Nigeria’s telecoms regulator has directed phone networks to give subscribers the option of activating a ‘do not disturb’ (DND) feature to prevent being spammed by promotional texts. Networks have to provide a code “to allow any subscriber who does not want to receive unwanted messages from the operators bar such messages.”
The promotional spam text culture has been mainly driven by companies providing subscription-based information services that range from daily news to health, business and finance tips at a cost. In a bid to boost subscription numbers and revenue, networks have been known to offer one week trials after which a subscriber becomes automatically listed and charged for the service unless they expressly ask for it to be cancelled.
This tactic has been criticized as fraudulent as mobile users are charged for weeks without knowledge of being actively subscribed to the service. “It’s annoying,” a Nigerian commenter told BBC. “It’s an abuse of my rights and they intrude my privacy. In a day, I get up to 10 texts.”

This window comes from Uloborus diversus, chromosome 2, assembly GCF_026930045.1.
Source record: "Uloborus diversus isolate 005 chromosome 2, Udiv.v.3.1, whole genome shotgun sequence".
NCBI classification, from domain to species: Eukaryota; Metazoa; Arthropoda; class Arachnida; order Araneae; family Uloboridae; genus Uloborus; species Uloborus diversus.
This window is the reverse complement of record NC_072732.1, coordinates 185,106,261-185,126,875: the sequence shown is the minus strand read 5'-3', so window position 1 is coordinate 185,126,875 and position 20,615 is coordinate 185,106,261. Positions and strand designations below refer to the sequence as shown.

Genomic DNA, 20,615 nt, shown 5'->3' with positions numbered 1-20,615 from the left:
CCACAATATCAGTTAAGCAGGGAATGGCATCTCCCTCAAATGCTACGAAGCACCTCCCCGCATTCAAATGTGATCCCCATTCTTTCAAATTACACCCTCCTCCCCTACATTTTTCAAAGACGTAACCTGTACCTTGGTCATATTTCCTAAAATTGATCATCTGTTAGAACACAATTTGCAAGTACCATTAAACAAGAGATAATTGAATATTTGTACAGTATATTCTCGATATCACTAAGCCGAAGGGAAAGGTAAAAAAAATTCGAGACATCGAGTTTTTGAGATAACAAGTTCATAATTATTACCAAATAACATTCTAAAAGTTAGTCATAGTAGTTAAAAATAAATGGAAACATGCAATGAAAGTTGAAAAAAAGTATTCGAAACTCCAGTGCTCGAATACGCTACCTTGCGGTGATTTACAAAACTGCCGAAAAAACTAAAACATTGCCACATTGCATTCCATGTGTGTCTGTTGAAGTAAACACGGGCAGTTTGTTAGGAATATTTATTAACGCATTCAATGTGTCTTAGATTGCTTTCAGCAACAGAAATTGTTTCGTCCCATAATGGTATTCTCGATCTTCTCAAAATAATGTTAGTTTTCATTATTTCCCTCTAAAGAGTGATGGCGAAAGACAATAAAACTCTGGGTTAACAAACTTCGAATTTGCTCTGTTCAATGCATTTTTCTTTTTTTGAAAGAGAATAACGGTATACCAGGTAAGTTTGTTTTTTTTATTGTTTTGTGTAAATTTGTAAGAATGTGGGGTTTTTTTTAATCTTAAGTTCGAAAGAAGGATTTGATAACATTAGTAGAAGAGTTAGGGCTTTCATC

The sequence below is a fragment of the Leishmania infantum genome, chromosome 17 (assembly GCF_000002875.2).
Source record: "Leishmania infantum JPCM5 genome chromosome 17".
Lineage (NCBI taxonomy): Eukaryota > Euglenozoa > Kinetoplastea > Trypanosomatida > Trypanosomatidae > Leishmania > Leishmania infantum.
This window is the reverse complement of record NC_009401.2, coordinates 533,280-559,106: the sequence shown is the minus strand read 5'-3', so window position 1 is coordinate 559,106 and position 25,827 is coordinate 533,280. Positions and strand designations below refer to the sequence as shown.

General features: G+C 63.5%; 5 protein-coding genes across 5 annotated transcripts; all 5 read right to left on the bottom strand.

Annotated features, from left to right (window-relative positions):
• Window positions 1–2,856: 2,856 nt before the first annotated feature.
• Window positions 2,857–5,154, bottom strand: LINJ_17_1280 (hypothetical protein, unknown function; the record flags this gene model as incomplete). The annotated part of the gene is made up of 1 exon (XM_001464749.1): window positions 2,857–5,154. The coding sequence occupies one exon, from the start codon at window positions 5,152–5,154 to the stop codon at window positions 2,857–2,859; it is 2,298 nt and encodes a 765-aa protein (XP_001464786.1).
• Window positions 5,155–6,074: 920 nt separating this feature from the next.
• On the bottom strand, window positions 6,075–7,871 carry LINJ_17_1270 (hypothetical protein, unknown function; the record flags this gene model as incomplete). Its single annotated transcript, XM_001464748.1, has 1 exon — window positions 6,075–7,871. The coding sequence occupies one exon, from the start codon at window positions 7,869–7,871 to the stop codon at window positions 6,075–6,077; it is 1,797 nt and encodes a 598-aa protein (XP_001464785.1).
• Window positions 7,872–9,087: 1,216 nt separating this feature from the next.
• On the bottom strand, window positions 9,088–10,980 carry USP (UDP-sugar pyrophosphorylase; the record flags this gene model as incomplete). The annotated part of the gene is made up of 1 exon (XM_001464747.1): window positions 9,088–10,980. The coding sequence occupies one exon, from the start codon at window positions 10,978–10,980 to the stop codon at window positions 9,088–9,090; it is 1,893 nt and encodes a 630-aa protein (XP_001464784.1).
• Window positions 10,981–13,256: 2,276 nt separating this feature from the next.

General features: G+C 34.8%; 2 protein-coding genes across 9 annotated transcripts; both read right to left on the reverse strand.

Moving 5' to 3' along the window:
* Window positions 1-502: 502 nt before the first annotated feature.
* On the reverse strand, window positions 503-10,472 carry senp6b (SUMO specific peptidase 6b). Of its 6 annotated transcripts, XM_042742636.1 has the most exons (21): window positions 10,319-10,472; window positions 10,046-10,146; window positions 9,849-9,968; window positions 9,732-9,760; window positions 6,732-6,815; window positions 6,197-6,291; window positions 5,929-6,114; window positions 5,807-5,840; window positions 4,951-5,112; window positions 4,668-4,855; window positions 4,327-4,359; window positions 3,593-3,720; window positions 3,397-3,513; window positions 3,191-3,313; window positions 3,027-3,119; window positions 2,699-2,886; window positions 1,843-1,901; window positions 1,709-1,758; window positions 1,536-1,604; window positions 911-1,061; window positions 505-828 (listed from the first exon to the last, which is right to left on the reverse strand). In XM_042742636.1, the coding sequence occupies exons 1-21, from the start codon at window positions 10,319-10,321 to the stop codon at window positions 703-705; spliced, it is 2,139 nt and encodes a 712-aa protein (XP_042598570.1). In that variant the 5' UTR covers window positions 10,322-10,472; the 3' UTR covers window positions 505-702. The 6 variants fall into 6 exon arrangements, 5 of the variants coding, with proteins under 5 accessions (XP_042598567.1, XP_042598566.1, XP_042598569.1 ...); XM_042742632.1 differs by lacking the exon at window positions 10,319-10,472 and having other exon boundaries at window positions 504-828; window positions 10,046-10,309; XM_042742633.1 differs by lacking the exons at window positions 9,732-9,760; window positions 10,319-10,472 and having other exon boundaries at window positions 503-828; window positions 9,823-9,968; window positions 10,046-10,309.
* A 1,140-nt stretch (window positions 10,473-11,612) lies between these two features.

“The unsolicited messages are a complete nuisance and sometimes they charge us for it,” added another commenter. “How can you even pay for something you don’t even like?”
As the NCC ramps up regulation of promotional texts, it could next turn its focus on applying similar policies to caller ring back tones (CRBT) services. Just like spam messages, mobile users are often signed up to various local hit songs as their ring back tones without their knowledge or approval. The popularity of the ring back tones service in general has morphed into a key revenue source for the local music industry as physical music sales have steadily declined. MTN, Africa’s largest phone company, told CNN last month ring back tones generate around $80 million a year.
To enforce the new policy, Umar Danbatta, Nigeria Communication Commission’s executive vice Chairman has warned of “huge sanctions” for non-compliant networks. Given the NCC’s eight month tussle with MTN, the country’s largest network, which culminated in a $1.7 billion settlement, mobile networks are likely to be well aware of the Commission’s recent tough stance on compliance.